Along with the physical aspects of growing, you have educational pursuits in order to learn what bugs are beneficial and which are detrimental, what viruses and bacteria are present and what combats them. You learn about different soil types; reading soil analysis charts for nutrient levels, familiarize yourself with the Ph levels for different fruits and vegetables grown and that nitrogen-fixers help the soil fertility. You find out about crop rotation, green manures, nematodes, and rhizomes and cover cropping. There is the learning curve that has spanned generations in farming families, but you have to pick them up in an extraordinarily short period in order to be successful. You will spend years reading and learning from every mistake you make and you will make mistakes, they will be innocent at first and may be overlooked until they take crops from you and you find there is no hope of recouping even basic expenses associated with the crop, forget profit. This year it was using “Winter Rye” as a cover crop for our corn. We found out why Winter Rye is such a good green manure too. Winter Rye when it gets to a certain stage sends out particles that stop the germination of other plants, thus helping itself propagate and survive. Another problem or benefit, depending on how you use it, is its capacity to get to water. This is great if you are trying to rid the field of weeds. It is not so great when the sweet corn you planted is not pollinating properly and you are facing drought situations. If you cannot harvest it, you are not going to be able to generate revenue.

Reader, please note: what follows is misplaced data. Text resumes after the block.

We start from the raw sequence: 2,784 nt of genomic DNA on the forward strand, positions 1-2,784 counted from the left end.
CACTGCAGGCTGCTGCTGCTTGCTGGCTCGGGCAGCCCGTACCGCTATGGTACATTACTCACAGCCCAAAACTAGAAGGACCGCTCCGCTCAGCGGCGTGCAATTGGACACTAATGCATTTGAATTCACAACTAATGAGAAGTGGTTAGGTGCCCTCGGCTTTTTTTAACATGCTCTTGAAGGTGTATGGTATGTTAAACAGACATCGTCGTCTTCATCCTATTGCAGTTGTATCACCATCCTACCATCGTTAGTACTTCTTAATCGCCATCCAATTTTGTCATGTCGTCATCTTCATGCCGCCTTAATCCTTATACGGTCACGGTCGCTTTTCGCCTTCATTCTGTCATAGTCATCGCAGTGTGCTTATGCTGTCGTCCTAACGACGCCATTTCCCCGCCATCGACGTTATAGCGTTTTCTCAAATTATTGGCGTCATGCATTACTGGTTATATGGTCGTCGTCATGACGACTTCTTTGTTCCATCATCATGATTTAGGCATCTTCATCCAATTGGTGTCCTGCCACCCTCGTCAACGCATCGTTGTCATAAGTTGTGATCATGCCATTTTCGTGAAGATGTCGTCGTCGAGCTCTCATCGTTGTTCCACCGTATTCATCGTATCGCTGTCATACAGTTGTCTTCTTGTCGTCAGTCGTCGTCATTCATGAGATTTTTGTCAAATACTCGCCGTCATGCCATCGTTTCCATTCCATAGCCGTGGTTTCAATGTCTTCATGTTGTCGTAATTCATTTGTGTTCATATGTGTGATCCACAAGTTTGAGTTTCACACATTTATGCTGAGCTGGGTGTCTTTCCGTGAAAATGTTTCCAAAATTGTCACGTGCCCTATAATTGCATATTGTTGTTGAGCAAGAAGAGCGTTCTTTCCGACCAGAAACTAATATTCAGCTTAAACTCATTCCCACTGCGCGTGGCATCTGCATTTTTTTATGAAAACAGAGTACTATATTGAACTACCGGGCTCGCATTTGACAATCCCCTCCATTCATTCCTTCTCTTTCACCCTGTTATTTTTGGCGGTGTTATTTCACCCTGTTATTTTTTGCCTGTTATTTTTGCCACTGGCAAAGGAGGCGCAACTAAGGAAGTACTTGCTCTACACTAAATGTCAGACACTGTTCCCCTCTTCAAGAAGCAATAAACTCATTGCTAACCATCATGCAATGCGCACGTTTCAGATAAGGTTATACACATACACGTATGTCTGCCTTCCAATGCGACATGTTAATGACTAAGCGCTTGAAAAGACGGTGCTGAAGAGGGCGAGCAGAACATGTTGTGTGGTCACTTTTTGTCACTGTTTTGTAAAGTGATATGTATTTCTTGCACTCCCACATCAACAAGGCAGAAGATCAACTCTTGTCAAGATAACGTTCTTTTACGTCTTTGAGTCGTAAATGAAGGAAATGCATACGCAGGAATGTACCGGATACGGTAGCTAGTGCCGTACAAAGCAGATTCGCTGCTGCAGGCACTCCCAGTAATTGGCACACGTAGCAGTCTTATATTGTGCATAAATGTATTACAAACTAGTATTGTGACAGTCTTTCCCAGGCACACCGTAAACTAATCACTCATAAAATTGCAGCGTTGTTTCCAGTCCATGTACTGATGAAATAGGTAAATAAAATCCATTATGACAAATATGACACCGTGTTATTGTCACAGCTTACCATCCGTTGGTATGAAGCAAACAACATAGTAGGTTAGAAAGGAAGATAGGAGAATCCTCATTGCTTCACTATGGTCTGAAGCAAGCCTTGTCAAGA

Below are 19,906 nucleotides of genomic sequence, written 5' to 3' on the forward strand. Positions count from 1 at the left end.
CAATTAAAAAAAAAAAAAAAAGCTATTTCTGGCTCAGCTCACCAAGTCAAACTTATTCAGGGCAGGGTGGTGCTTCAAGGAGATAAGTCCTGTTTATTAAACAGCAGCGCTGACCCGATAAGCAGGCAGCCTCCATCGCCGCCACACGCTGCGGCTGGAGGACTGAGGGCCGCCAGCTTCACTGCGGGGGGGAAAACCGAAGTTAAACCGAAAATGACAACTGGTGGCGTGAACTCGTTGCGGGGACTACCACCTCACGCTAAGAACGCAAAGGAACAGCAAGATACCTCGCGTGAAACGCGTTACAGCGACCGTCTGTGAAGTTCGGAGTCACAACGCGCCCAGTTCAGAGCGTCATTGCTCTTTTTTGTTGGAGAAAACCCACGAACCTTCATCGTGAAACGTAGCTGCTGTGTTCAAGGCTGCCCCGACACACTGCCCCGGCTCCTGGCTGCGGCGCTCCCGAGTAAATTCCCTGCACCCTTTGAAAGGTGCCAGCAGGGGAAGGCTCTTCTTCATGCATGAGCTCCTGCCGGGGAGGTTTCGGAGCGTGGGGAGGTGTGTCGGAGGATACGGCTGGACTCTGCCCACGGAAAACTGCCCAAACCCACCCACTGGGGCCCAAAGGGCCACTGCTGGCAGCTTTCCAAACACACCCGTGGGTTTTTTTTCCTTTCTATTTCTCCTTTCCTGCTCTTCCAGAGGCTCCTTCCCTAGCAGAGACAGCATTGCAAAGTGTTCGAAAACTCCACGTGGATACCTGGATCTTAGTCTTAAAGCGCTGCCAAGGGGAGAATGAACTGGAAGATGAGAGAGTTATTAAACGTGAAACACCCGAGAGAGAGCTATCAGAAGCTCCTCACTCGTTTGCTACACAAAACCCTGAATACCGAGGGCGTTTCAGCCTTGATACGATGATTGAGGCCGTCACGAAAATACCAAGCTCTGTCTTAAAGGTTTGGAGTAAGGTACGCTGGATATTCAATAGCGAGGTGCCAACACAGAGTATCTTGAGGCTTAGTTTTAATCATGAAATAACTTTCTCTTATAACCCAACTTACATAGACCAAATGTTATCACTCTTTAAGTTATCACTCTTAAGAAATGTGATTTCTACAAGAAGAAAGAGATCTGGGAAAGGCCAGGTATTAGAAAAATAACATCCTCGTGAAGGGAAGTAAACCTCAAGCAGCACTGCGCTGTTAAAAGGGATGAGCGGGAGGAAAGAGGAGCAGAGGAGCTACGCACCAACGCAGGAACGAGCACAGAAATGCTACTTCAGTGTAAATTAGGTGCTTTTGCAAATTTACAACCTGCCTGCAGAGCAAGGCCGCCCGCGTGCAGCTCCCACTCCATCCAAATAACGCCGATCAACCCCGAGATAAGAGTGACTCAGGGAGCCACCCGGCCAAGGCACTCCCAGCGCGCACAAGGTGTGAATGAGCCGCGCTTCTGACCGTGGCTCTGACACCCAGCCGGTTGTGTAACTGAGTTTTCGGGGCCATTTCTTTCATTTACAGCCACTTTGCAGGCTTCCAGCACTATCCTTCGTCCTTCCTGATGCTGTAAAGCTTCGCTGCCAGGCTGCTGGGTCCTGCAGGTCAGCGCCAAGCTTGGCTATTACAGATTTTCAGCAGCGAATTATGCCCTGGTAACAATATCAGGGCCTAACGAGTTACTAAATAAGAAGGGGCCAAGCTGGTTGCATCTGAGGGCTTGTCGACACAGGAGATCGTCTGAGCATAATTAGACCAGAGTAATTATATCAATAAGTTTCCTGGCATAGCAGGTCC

I think the people with animals have it worse, we are still learning how to take care of chickens and we are in our fourth year. Animal husbandry is a discipline unto itself. Each animal has its own problems and although some might be the same between species, most animals have specific issues to deal with. Chickens have Coccidiosis when they are day-olds and H1:N5 (avian flu), cows have bovine spongiform encephalopathy (mad cow) goats and sheep have Johnnie’s (pronounced Yonies), they all have some virus or bacteria that is prevalent in their species that they are susceptible to. You have to know this in order to keep everything healthy, growing and vigorous. Feeding animals is another issue that needs attention. In the chicken world layers, get a different feed than broilers (meat birds). One major difference is the calcium requirement, layers get it broilers do not. Then there is first level medical care. You need to learn how to assess the condition of the animal and what precautions or protocols to administer. Is it something a vet should address? You have to decide to cull the animal or choose to nurse the animal back to health. If you choose, the latter you will need more in depth knowledge.